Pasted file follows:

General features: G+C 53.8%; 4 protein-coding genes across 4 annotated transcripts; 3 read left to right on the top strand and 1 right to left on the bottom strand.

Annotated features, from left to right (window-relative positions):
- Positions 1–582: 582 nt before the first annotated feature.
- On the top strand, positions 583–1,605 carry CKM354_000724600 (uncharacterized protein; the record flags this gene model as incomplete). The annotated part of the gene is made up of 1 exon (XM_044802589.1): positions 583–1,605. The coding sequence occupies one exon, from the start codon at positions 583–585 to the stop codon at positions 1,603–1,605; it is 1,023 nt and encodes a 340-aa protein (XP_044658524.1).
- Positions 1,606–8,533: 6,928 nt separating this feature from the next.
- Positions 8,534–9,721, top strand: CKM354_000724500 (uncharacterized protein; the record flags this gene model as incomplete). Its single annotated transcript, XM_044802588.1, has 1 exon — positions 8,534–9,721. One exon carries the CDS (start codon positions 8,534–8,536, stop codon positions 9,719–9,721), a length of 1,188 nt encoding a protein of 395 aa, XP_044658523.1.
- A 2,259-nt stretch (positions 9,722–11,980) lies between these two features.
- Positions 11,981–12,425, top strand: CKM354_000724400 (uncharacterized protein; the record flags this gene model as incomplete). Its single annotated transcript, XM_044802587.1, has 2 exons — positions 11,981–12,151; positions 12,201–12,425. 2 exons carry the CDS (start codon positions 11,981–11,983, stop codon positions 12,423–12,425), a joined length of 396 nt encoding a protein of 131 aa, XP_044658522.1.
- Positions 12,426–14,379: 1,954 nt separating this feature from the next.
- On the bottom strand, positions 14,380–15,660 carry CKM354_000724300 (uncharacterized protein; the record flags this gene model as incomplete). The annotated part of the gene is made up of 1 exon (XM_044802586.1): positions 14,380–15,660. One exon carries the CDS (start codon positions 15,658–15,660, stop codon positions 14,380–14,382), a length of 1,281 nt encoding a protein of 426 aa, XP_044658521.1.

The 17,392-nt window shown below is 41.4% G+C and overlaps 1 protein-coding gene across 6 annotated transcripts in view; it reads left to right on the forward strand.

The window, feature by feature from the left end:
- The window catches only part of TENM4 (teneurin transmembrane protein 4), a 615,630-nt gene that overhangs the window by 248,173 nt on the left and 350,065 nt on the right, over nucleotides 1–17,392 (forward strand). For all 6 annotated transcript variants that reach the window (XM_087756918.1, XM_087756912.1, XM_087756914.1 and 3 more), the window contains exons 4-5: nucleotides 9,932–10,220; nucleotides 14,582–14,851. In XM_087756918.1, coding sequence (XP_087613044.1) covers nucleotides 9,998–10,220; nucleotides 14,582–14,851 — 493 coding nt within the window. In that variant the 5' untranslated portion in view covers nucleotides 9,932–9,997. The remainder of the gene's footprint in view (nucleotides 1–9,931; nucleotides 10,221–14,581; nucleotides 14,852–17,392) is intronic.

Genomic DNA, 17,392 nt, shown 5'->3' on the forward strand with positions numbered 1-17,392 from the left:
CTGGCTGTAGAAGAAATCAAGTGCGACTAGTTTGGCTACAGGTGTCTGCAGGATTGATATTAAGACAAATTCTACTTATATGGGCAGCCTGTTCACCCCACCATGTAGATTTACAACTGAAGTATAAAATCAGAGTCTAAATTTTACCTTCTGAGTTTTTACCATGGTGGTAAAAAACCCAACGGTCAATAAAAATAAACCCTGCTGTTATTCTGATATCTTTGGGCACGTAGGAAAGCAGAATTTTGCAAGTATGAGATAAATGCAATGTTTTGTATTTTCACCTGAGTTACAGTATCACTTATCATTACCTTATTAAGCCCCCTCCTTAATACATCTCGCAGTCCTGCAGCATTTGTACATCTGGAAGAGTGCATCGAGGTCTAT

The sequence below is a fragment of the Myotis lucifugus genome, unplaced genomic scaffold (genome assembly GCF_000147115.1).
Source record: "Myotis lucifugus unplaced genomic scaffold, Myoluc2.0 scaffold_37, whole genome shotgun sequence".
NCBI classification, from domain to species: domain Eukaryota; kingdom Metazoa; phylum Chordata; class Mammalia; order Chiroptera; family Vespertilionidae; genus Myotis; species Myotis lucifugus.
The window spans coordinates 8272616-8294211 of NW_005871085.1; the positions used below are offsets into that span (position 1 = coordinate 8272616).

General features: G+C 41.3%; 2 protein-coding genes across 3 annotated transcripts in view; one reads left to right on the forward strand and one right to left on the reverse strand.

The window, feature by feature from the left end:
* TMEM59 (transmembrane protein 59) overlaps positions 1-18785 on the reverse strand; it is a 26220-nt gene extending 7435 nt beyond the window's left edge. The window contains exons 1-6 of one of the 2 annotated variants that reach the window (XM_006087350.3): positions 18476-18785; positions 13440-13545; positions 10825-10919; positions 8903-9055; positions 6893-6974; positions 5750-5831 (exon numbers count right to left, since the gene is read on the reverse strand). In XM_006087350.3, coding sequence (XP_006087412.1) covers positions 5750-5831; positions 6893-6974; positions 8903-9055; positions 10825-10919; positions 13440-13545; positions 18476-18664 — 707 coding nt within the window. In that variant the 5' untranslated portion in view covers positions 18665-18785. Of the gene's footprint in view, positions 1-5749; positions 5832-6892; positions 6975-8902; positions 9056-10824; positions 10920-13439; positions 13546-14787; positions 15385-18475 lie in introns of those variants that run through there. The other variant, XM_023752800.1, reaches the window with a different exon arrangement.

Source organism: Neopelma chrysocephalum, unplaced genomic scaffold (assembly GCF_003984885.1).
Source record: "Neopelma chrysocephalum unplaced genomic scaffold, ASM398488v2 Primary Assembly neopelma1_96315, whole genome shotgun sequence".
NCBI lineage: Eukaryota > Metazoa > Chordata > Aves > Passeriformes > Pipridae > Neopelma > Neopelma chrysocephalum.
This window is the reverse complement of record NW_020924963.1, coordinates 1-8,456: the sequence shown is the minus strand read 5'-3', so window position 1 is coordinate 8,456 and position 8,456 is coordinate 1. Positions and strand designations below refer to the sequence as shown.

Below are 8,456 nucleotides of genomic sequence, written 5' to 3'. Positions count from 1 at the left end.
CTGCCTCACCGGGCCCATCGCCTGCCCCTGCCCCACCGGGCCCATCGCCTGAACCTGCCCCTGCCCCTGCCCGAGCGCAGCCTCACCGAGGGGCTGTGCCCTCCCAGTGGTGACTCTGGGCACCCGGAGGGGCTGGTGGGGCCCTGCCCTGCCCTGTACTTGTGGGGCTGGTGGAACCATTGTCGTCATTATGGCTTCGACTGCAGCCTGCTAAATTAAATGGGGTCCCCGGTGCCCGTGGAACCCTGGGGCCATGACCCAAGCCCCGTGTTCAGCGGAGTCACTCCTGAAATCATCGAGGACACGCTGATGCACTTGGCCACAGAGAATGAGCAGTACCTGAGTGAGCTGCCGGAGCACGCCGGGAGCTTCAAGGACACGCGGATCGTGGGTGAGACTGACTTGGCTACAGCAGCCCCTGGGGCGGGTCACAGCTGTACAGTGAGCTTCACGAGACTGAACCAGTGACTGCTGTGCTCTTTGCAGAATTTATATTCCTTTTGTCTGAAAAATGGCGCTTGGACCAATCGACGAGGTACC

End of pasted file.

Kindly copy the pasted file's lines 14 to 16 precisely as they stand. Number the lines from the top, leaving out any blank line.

Genomic DNA, 17,392 nt, shown 5'->3' on the forward strand with positions numbered 1-17,392 from the left:
CTGGCTGTAGAAGAAATCAAGTGCGACTAGTTTGGCTACAGGTGTCTGCAGGATTGATATTAAGACAAATTCTACTTATATGGGCAGCCTGTTCACCCCACCATGTAGATTTACAACTGAAGTATAAAATCAGAGTCTAAATTTTACCTTCTGAGTTTTTACCATGGTGGTAAAAAACCCAACGGTCAATAAAAATAAACCCTGCTGTTATTCTGATATCTTTGGGCACGTAGGAAAGCAGAATTTTGCAAGTATGAGATAAATGCAATGTTTTGTATTTTCACCTGAGTTACAGTATCACTTATCATTACCTTATTAAGCCCCCTCCTTAATACATCTCGCAGTCCTGCAGCATTTGTACATCTGGAAGAGTGCATCGAGGTCTAT

The sequence below is a fragment of the Myotis lucifugus genome, unplaced genomic scaffold (genome assembly GCF_000147115.1).